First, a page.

The three months Mary, the young Jewish pregnant girl betrothed but as yet unmarried, spent in the household of her much older cousin must have been enormously supportive as well as educative as Mary became more comfortable with her miraculous confinement. Zechariah was unable to speak having been shocked into silence at the prospect of parenthood. Today, too, people can be rendered speechless by shock. But a silenced faith can speak loudly as the lives of many martyred saints continue to exemplify.

Mary would have known of Zechariah's distinguished pedigree as a direct descendant of Aaron, the brother of Moses. All male descendants of Aaron, estimated at some 20,000, were Jewish priests. Mary would have known that Elizabeth, too, was a direct descendant of Aaron. Zechariah's and Elizabeth's marriage was ideal in terms of religious lineage except that they were childless. This would have rendered them as 'wounded' in the eyes of their community. Mary would have benefitted from the exemplary religious life led by her hosts whom, previously, she would have visited. She would have seen for herself the way in which they bore their pain of childlessness. Elizabeth's pregnancy appears to have been news for Mary at The Annunciation. Understandably, Mary set out without delay to be with her cousin now 'in her sixth month'.

Mary would have witnessed the naming of Zechariah and Elizabeth's son, John. Also, Zechariah's recovery of speech and his proclamation of praise to God, 'The Benedictus', which forms part of the daily Prayer of the Church at Vespers. Supported by such exemplary holiness, Mary returned to Nazareth and thence to Bethlehem whilst continuing her own confinement.

This Sunday's celebration of the birth and naming of John the Baptiser is a wondrous event in itself. When we place Mary, the mother-to-be of Jesus, in the frame, the surrounding events of John's birth and naming take on even greater significance.

Each person's birth is as unique as is each person. In each life, be it short or long, there are multiple defining moments mostly beginning with a person's birth. John the Baptiser's significant defining moments began before his natural conception with the announcement of his impending entry into the world and his naming.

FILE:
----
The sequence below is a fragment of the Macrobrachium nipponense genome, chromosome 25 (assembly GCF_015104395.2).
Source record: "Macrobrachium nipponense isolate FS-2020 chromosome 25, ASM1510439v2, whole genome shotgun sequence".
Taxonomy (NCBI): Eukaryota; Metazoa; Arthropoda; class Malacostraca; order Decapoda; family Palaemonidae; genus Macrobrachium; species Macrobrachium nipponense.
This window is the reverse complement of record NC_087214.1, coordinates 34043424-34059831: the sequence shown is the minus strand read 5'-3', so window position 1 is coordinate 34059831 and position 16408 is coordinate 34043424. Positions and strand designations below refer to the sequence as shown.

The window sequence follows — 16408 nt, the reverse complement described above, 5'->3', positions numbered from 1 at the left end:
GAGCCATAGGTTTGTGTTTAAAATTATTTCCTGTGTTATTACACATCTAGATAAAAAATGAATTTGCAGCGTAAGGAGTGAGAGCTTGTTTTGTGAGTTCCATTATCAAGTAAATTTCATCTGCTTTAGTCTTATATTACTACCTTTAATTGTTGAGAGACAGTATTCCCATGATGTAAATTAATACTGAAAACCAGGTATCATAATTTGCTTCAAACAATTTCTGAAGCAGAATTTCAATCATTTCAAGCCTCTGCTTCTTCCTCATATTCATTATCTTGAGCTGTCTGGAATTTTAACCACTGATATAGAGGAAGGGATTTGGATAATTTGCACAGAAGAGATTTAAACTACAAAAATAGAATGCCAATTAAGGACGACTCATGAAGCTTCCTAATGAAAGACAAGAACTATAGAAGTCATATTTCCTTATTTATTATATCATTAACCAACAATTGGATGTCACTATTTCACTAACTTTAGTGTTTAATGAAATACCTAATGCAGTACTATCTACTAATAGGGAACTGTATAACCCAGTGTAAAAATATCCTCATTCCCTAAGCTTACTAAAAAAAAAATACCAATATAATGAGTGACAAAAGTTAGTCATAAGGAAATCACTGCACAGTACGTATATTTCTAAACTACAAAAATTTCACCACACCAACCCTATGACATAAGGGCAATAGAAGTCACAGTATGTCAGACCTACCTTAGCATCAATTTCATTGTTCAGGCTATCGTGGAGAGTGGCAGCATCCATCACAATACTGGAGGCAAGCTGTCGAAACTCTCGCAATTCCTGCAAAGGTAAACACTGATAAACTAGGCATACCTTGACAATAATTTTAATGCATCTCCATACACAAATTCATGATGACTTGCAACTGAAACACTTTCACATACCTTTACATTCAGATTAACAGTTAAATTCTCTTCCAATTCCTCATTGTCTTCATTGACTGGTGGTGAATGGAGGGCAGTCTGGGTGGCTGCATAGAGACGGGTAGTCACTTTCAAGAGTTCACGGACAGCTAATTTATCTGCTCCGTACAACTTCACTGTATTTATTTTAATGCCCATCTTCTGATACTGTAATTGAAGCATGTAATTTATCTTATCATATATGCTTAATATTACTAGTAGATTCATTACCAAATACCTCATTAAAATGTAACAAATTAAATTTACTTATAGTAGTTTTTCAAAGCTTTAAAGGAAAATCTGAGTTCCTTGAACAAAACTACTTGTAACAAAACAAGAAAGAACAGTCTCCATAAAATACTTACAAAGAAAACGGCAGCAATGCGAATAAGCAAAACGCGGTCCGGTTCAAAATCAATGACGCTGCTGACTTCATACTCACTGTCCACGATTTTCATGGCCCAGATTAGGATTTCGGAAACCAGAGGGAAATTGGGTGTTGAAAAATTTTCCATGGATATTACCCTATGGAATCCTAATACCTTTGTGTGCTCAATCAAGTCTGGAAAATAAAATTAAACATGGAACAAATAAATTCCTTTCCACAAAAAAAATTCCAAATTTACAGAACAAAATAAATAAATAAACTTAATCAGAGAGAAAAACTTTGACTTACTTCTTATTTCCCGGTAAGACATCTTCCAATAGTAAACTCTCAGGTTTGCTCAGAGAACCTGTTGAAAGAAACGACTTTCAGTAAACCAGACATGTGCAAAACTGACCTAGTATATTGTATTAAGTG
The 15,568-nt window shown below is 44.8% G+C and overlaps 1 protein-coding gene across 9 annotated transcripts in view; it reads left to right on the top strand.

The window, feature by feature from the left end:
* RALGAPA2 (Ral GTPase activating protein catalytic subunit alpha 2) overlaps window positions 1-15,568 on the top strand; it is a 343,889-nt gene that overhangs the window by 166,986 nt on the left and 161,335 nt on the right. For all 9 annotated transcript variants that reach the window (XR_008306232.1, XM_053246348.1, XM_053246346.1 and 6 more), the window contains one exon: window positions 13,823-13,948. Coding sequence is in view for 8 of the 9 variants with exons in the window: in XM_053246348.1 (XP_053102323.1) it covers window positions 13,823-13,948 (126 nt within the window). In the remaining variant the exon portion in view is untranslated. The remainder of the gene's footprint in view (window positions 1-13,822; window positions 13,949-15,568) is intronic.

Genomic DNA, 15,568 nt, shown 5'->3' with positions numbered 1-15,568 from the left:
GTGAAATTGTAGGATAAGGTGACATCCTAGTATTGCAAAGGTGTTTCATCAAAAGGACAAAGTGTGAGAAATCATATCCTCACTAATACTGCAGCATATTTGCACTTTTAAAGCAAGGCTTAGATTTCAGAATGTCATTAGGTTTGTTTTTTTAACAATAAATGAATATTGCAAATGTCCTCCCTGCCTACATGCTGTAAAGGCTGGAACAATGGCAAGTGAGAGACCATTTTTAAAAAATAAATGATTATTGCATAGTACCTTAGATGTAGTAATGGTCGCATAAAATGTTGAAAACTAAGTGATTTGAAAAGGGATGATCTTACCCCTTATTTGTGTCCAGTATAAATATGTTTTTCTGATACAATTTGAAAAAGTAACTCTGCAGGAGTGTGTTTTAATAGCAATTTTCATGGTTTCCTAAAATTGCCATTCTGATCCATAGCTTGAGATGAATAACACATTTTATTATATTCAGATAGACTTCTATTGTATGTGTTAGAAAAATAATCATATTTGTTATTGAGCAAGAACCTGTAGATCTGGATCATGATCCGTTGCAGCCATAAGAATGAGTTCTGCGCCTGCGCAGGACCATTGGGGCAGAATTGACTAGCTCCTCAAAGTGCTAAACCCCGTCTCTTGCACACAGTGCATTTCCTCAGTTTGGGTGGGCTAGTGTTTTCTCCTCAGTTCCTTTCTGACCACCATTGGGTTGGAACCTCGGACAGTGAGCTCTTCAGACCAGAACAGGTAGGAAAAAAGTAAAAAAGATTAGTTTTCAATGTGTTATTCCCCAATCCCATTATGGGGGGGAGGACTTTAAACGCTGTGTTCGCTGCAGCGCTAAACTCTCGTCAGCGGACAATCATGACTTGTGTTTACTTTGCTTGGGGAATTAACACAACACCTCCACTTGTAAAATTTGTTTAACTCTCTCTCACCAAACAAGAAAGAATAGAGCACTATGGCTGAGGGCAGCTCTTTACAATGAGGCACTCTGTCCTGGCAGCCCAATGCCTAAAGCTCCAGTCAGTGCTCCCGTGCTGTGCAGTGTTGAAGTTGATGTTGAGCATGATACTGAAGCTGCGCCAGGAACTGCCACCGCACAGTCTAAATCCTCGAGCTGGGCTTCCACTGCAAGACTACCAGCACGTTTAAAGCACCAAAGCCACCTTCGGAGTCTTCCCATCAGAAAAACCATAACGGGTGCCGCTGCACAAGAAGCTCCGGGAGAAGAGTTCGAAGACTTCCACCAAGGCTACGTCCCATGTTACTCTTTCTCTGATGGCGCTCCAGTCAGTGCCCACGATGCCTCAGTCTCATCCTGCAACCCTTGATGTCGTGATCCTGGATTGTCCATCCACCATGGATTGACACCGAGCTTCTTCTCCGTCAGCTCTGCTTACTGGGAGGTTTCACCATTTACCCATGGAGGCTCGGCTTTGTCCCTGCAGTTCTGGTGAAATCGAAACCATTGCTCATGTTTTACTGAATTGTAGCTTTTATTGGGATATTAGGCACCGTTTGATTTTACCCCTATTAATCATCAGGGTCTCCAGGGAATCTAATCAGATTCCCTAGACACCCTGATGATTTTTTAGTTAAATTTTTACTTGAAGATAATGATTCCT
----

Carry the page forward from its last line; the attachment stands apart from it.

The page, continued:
Likewise, the Angel Gabriel, at the Annunciation, initiated the significant defining moments in the life of the Son of God-made-Man child whom God invited Mary to conceive by the power of the Holy Spirit. Gabriel also gave Mary's future child his name, Jesus.

The significance of life's defining moments may not be fully apparent in the moment of their occurrence, that may only be realised later over time. Also, an individual's personal defining moments may continue to impact the lives of others not only during that person's life but also subsequent to their death. For example, within the Christian and even wider community, the life of St. (Mother) Teresa of Calcutta continues to inspire people all over the world.

Jesus Christ, God Incarnate and the world's most famous Jew, has adopted Christians, those Baptised in the Name of the Father and of the Son and of the Holy Spirit, as his sisters and brothers be they, formerly, Jew or Gentile.

Jesus is our real ancestor. The closer we choose to draw ourselves to him the closer we will become enlivened with his religious imprint, his religious 'gene' as it were. Closeness to Jesus also brings us a closeness with his countless disciples over the past two thousand plus years as well as his disciples today.

We can visualise ancestors never met and never seen in photographs or paintings. We know them from what survives from their writings, their possessions, the places they lived and the work they did. So too with Jesus of Nazareth. We know Jesus through his Living Word, The Gospels, and the Books of the New Testament whose authorship we believe to be inspired by the Holy Spirit guiding their human authors. We know Jesus, too, through our Communion with him in the Eucharist: "Take this all of you and eat of it for this is my Body given which will be given up for you."

Jesus' Word and Life is imprinted on our life through the Baptism and Confirmation we receive. He calls us to be the living expression of himself in this damaged world, despite our status as recovering sinners. This is why Jesus longs for us to make it our priority to live each day expanding our memory of him and walking, albeit it falteringly, in his footsteps. The implementation of this call and invitation is summed up in the Ten Commandments. If these are not readily to mind then maybe this is a sign that we need to invite God to re-enter them in our hearts which may have become too stone-like! As Jesus teaches, the summary of the Ten is in the first two: "Love the Lord your God with all your heart and with all your soul and with all your mind and with all your strength.' The second is this: 'Love your neighbour as yourself.' There is no commandment greater than these." (Mark 12:30-31) Refreshing our awareness of these Commandments on a daily basis - in full or in summary - will help us move more securely in the treacherous world of today. It will also enable us to reveal to others the depth of our spiritual lineage.